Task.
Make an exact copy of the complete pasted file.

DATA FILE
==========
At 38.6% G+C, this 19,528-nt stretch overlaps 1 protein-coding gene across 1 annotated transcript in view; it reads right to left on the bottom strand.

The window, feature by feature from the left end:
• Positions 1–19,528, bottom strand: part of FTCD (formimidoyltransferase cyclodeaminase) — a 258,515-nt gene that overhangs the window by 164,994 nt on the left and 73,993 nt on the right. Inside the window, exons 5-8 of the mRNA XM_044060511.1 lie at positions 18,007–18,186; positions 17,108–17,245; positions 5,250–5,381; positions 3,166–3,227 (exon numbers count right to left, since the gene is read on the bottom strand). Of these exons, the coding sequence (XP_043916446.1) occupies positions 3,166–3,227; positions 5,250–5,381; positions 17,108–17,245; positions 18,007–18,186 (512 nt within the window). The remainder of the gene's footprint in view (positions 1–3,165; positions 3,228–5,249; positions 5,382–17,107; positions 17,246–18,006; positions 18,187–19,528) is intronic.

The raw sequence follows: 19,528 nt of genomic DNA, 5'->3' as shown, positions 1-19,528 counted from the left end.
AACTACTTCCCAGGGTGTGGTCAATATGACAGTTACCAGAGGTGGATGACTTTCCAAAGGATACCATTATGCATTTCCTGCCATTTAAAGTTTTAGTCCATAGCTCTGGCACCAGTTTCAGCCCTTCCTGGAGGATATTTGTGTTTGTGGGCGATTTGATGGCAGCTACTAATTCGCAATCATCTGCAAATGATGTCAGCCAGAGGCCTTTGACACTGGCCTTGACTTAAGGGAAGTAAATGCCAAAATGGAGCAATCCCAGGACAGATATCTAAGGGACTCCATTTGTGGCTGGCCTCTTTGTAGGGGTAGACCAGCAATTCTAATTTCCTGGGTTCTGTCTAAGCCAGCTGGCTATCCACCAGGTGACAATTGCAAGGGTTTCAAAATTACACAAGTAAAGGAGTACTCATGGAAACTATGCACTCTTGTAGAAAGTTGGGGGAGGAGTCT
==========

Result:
At 38.6% G+C, this 19,528-nt stretch overlaps 1 protein-coding gene across 1 annotated transcript in view; it reads right to left on the bottom strand.

The window, feature by feature from the left end:
• Positions 1–19,528, bottom strand: part of FTCD (formimidoyltransferase cyclodeaminase) — a 258,515-nt gene that overhangs the window by 164,994 nt on the left and 73,993 nt on the right. Inside the window, exons 5-8 of the mRNA XM_044060511.1 lie at positions 18,007–18,186; positions 17,108–17,245; positions 5,250–5,381; positions 3,166–3,227 (exon numbers count right to left, since the gene is read on the bottom strand). Of these exons, the coding sequence (XP_043916446.1) occupies positions 3,166–3,227; positions 5,250–5,381; positions 17,108–17,245; positions 18,007–18,186 (512 nt within the window). The remainder of the gene's footprint in view (positions 1–3,165; positions 3,228–5,249; positions 5,382–17,107; positions 17,246–18,006; positions 18,187–19,528) is intronic.

The raw sequence follows: 19,528 nt of genomic DNA, 5'->3' as shown, positions 1-19,528 counted from the left end.
AACTACTTCCCAGGGTGTGGTCAATATGACAGTTACCAGAGGTGGATGACTTTCCAAAGGATACCATTATGCATTTCCTGCCATTTAAAGTTTTAGTCCATAGCTCTGGCACCAGTTTCAGCCCTTCCTGGAGGATATTTGTGTTTGTGGGCGATTTGATGGCAGCTACTAATTCGCAATCATCTGCAAATGATGTCAGCCAGAGGCCTTTGACACTGGCCTTGACTTAAGGGAAGTAAATGCCAAAATGGAGCAATCCCAGGACAGATATCTAAGGGACTCCATTTGTGGCTGGCCTCTTTGTAGGGGTAGACCAGCAATTCTAATTTCCTGGGTTCTGTCTAAGCCAGCTGGCTATCCACCAGGTGACAATTGCAAGGGTTTCAAAATTACACAAGTAAAGGAGTACTCATGGAAACTATGCACTCTTGTAGAAAGTTGGGGGAGGAGTCT